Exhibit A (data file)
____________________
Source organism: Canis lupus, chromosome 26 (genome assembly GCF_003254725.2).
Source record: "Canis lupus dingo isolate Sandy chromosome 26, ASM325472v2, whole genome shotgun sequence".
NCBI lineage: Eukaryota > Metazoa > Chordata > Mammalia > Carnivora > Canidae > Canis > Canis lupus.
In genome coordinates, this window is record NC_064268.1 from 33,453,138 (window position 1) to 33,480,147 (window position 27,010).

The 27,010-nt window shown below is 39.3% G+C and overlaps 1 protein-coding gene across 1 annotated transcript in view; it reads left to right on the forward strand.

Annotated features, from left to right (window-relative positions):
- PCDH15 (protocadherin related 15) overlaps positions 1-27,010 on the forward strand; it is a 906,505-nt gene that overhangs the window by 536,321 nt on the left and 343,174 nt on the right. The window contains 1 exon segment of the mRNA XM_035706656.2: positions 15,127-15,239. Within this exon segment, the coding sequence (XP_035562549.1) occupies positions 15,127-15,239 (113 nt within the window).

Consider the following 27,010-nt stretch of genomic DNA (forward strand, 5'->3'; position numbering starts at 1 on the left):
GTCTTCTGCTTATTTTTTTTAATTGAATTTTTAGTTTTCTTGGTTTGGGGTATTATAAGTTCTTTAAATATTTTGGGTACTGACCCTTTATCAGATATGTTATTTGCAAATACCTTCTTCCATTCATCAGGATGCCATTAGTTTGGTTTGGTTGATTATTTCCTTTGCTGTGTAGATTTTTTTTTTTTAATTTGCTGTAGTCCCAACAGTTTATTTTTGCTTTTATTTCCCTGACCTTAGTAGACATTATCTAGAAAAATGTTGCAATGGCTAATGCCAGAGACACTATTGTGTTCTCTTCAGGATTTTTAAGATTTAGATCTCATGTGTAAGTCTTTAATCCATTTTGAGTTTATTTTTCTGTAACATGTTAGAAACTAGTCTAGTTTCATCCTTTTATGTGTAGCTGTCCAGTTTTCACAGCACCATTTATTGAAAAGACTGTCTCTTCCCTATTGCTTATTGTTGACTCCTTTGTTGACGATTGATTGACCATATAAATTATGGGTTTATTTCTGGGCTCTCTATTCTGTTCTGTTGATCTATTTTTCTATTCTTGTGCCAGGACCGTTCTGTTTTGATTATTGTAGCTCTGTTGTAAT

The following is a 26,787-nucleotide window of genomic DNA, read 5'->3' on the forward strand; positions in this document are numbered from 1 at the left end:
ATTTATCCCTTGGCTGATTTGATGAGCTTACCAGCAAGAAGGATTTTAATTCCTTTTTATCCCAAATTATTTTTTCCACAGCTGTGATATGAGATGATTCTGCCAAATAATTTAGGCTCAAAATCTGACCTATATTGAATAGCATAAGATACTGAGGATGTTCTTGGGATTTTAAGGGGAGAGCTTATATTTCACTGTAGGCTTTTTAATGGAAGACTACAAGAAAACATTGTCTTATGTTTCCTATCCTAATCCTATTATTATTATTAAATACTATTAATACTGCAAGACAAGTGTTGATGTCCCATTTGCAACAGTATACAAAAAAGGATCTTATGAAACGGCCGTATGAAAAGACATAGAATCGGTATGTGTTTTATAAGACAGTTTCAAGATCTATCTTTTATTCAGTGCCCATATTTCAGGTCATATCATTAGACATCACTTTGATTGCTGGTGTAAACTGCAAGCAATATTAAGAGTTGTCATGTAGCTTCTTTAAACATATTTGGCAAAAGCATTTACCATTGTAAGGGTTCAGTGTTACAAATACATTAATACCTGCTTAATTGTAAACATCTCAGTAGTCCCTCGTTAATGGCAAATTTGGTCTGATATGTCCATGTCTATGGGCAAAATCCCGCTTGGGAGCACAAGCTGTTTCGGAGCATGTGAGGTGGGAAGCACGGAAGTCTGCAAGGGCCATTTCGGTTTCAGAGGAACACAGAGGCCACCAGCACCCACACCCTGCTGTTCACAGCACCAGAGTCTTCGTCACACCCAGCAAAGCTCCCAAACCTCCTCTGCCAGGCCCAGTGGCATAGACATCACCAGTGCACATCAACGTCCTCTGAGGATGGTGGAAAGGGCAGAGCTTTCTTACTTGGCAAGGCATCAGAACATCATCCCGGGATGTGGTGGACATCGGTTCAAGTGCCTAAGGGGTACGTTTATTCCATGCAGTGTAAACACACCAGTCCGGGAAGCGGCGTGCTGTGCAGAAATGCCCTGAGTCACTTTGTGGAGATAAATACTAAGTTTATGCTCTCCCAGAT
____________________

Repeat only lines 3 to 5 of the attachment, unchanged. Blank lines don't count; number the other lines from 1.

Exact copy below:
NCBI lineage: Eukaryota > Metazoa > Chordata > Mammalia > Carnivora > Canidae > Canis > Canis lupus.
In genome coordinates, this window is record NC_064268.1 from 33,453,138 (window position 1) to 33,480,147 (window position 27,010).

The 27,010-nt window shown below is 39.3% G+C and overlaps 1 protein-coding gene across 1 annotated transcript in view; it reads left to right on the forward strand.